By Scott M. Johnson Herald Writer
SEATTLE — Amanda Gil didn’t want to stray too far from home.
The 45-minute flight that would take the volleyball star from Los Angeles back to her parents’ home in San Jose was a main factor in Gil deciding to attend UCLA rather than, say, a school way up in Seattle when she was coming out of high school in 2008.
And who could blame her? With the shining light of her life, younger brother Randy, just a short plane ride away, the choice seemed rather cut-and-dry.
Randy was just 9 years old at the time, seven years removed from a diagnosis of autism that Amanda Gil remembers learning about while stuck in traffic on the way home from school. She’ll never forget when her father turned to her in the family car with tears in his eyes and said: “Amanda, I have something to tell you.”
Since that day, she couldn’t imagine being too far away from her younger brother.
And so Gil chose to go to UCLA.
That was more than four years ago. Now, she lists the decision among the worst choices of her life.
A senior middle blocker now at the University of Washington, Gil is loving school, volleyball and life again despite knee problems that nearly ended her playing career. She calls the decision to transfer to UW after her sophomore year at UCLA “the best decision of my life” and is a key member of the Huskies’ fifth-ranked volleyball team.
And she’s not shy about letting everyone know that she can’t wait to take it to the Bruins when No. 4 UCLA comes to Hec Edmundson Pavilion for a battle of Pacific-12 Conference heavyweights tonight.
“I have definitely been waiting for this game for two years now,” Gil said, the passion evident in her voice even via telephone. “I’m really excited, fired-up, ready to go.”
Bitterness would not be a strong enough word to describe how Gil feels about her two years at UCLA, where she struggled with knee problems that she said went misdiagnosed. She also felt like she had been misled as a high school recruit.
“The volleyball program and the coaches and the girls, we weren’t really on the same page on everything,” Gil said. “I wanted to come to another school where I was going to be coached by coaches and get feedback and become a better volleyball player. I didn’t feel like I was getting better, just getting older.
“I wanted to come to a school where I could be coached and become a better player.”
Gil added that the coaches told her during the recruiting process that they would honor her desire to major in communications, then made her change majors because her communications classes conflicted with volleyball. She also said that UCLA trainers told her the pain she felt in her knee was “a deep knee bruise that would go away in a month or two. It never went away; it only got worse.”
After taking her parents’ advice to stick it out following a frustrating freshman year, Gil asked for and was granted a release and then transferred to UW. She had to sit out a year in 2010, and the following spring is when the knee really started to bother her.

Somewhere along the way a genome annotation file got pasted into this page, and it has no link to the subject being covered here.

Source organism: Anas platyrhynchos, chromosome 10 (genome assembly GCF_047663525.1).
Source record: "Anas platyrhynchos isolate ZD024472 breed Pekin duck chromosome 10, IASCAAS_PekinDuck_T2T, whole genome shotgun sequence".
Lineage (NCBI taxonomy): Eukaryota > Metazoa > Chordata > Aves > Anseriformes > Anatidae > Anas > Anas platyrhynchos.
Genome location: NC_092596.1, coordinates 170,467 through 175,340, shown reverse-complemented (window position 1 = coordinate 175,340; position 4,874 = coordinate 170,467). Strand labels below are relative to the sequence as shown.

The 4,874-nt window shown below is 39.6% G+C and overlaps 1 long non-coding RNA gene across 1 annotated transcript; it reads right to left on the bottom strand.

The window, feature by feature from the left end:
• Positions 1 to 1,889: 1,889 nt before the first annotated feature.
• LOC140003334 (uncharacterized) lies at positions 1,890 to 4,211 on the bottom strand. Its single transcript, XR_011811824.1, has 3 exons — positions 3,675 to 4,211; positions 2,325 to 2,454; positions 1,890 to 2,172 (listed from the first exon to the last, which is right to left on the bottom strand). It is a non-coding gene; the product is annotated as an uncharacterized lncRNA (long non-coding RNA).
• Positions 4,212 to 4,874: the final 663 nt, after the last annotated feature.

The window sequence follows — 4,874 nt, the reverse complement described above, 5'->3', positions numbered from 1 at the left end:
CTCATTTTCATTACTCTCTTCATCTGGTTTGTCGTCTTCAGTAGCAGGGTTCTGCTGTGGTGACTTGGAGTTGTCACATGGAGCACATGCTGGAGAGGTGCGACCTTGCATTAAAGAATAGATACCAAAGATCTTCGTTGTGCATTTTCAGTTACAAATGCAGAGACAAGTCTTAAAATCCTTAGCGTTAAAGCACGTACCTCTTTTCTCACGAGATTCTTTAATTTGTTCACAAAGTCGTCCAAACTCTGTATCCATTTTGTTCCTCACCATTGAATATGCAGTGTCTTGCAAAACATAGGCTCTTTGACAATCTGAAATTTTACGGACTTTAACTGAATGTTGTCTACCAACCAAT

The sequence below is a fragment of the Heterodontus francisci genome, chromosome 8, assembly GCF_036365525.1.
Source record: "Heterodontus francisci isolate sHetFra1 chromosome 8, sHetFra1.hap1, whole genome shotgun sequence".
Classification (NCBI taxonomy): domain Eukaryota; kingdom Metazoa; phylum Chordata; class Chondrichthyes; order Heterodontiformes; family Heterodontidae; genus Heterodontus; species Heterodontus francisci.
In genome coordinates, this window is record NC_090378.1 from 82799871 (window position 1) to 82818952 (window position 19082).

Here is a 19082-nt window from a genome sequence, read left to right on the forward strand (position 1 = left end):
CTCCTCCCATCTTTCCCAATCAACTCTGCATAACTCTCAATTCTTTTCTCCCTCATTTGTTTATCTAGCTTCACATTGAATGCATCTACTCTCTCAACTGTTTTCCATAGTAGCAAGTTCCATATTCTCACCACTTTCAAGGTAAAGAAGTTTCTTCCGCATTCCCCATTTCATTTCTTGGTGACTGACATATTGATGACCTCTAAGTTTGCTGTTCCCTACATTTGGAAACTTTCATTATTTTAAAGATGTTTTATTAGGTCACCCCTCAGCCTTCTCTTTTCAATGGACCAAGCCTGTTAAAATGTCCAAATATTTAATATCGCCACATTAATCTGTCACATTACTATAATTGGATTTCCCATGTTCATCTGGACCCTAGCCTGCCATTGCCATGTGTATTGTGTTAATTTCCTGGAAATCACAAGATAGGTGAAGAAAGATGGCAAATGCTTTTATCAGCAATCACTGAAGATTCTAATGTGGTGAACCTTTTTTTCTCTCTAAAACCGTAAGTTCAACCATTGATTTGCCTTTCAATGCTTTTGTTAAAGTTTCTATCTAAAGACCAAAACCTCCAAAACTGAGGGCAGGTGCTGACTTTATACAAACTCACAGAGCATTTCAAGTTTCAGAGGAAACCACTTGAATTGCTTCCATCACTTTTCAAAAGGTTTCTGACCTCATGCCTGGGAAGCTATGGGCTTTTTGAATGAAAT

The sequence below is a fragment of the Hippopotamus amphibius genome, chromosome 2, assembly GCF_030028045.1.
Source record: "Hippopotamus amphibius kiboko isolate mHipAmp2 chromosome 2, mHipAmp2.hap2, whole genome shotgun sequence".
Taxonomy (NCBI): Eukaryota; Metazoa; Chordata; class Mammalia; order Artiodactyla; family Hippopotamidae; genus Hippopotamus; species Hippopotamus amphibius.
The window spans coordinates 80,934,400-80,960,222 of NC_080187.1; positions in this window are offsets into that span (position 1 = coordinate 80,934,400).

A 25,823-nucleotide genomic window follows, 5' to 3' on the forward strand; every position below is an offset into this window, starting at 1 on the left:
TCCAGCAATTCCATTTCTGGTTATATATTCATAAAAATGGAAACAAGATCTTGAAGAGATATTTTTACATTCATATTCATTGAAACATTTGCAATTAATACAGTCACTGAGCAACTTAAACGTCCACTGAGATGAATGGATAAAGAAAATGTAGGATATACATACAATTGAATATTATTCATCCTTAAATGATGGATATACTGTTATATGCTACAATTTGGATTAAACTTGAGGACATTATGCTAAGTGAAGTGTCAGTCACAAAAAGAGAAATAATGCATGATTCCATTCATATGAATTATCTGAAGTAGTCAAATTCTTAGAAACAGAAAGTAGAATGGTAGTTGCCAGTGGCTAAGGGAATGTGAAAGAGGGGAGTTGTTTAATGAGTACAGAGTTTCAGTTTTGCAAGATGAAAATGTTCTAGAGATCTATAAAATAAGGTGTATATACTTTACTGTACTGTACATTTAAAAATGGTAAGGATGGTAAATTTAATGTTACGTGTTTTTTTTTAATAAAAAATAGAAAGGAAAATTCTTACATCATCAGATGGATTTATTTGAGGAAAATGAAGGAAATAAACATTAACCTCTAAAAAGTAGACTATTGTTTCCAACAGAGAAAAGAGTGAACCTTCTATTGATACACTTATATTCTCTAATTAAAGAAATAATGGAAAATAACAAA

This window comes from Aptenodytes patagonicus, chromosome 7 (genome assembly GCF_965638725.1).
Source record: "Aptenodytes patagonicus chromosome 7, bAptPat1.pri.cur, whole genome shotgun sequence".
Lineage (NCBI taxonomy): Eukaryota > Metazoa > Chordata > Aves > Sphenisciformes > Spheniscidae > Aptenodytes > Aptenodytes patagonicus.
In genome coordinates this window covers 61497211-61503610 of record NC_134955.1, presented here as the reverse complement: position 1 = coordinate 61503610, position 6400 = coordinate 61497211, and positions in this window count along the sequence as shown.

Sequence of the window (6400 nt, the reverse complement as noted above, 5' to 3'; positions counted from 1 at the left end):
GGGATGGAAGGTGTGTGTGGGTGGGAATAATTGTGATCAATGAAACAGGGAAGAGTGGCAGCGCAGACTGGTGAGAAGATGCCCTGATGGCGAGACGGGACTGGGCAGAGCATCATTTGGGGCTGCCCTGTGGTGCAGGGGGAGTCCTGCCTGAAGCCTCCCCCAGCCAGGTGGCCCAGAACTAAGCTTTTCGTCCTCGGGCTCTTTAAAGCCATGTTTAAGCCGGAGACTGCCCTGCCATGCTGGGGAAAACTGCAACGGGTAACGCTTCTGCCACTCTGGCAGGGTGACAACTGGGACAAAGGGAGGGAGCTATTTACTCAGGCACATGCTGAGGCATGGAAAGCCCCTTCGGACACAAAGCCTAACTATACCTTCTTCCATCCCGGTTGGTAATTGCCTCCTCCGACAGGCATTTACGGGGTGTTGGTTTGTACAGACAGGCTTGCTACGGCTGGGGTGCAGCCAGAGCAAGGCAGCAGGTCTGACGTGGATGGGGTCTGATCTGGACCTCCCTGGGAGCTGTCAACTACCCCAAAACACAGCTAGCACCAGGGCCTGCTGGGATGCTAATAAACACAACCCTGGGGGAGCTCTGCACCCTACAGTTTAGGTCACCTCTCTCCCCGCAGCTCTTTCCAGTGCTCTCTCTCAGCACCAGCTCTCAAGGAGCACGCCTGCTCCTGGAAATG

“I could barely get through a practice,” the 6-foot-6 middle blocker said this week. “It felt like someone was stabbing me in the knee. It’s the most excruciating pain I’ve ever felt.”
She underwent an MRI, and UW doctors found that the alignment of her leg was off and that her cartilage was wearing out. She underwent a transplant surgery to repair cartilage in the knee last summer, then endured a grueling rehabilition process — during which she often questioned whether she would ever play again.
Looking back, Gil can’t help but wonder what might have happened had the injury been discovered earlier.
“This,” Gil said this week, “could have all been prevented.”
Of course, Gil is not one to ever feel sorry for herself. Being around her brother, Randy, has helped put life in perspective.
“Even though he’s autistic, I wouldn’t want it any other way,” she said. “It makes me live my life to the fullest and cherish my life. I’m so blessed to have the life I have.”
Being away from her little brother is the only thing that Gil doesn’t like about UW. He celebrated his 13th birthday on Monday, and Gil got just a few seconds on the phone with him. She often Skypes with her parents and brother, but he rarely has the attention span to stick around long. Due in part to the knee injury but also to geography, Gil has only had her brother and parents at one match since she arrived at UW.
“It’s really hard not being there for his school dances or birthdays or just the daily routine of living in the same house,” she said. “The things you do with a little brother, like a brother-sister day, we can’t do that. I’m really never home anymore.”
There’s no doubt Amanda Gil is far away from home. But she’s content with that decision now. Coming to UW is the best thing that ever happened to her.
“The girls, the coaches, the overall program, everything has been more than I could have asked for,” she said.
For the most part, UCLA is in Gil’s rearview mirror. But tonight, for the first time, she’ll have a shot to deliver a little payback to the Bruins.
And she can’t wait.
“Don’t get me wrong: I am 100 percent ready for each game,” she said. “But this game, it’s a different feeling. I went to that school; I was there for two years. I represented them just like I represent Washington now. It’s just a really, really big game for me.”